Justice League Dark in its current incarnation seems a little weird to me. While ostensibly a book about the Justice League members who take on magical threats, it seems weird the original line-up didn’t have too many magic users. That seems to have changed by the time the third volume rolls around, but it still seems weird.
Regardless, the third volume, subtitled The Witching War, has a counter-group set up for their own nefarious purposes.
I am still generally of the opinion that Wonder Woman, despite a magical origin story and magical weapons, is perhaps not the best team leader for a group like this since her own personal knowledge of magic is a little weak. Then again, this volume seems to acknowledge that a bit, so here we are.
The main concern this time is Diana’s old foe Circe is putting together an Injustice League Dark to gain power over magic to remake the world, and part of that involves gaining control of Eclipso’s diamond in the JL’s vault. And while Diana’s team now includes John Constantine and two former versions of Dr. Fate alongside Detective Chimp, Swamp Thing, Man-Bat, and Zatanna, she’s going to need the power when Circe assembles a heavily-decayed Solomon Grundy, Klarion the Witch Boy, voodoo practitioner and Constantine opponent Papa Midnite, and flower elemental the Floronic Man to take Diana’s team down. Circe, recently touched by the power of Hecate, goddess of witchcraft, has the power to do it. She just needs to get everyone right where she needs them first.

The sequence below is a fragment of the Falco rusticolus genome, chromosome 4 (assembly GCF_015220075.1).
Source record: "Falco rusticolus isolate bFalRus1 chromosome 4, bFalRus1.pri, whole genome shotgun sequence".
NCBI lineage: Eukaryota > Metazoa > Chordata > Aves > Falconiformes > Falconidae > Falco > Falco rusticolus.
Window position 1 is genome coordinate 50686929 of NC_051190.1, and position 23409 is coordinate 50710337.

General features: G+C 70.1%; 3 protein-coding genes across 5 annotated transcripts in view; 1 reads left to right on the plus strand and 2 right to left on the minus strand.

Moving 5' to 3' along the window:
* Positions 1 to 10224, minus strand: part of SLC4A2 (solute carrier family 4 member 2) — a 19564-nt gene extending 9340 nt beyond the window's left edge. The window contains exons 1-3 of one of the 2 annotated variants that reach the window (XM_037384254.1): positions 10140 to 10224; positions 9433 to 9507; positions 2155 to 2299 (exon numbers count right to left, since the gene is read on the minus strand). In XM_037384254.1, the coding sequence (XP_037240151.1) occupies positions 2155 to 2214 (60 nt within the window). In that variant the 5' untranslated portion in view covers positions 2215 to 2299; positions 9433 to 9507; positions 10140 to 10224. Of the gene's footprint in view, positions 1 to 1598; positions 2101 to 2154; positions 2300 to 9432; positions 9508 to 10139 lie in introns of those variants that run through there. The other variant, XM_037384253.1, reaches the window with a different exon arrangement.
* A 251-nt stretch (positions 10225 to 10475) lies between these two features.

I think on my end I am starting to figure out how James Tynion writes his stories. The Justice League Dark will meet an opponent, said opponent will slap them around and make it look easy for four or five of the six issue storyarcs, and then something big and magical will happen to empower one or more of the good guys to stop the baddies. This is the third volume, and once again what looked like a force that was far, far stronger than the League went down when someone accessed some unknown power. That said, the teams seemed a little more even-handed this time around. That may be due to the fact Circe’s group was more like traditional bad guys and not some uber-powerful thing from another dimension. Granted, Circe herself seems to fit that description, but it wasn’t until the last minute this time when it looked like the heroes were maybe gonna figure out how to win this one.
Along the way, Tynion also explained what was up with the mysterious Upside Down Man, the leader of the otherworldly things that seem to be out to destroy all magic and may have the power to do so. I actually found that plot line the most intriguing, and while I wasn’t initially all that thrilled with this book, it has gotten better with each successive trade. I really do want to see where he’s going with this now.
8.5 out of 10 sludgy remains of Swamp Thing.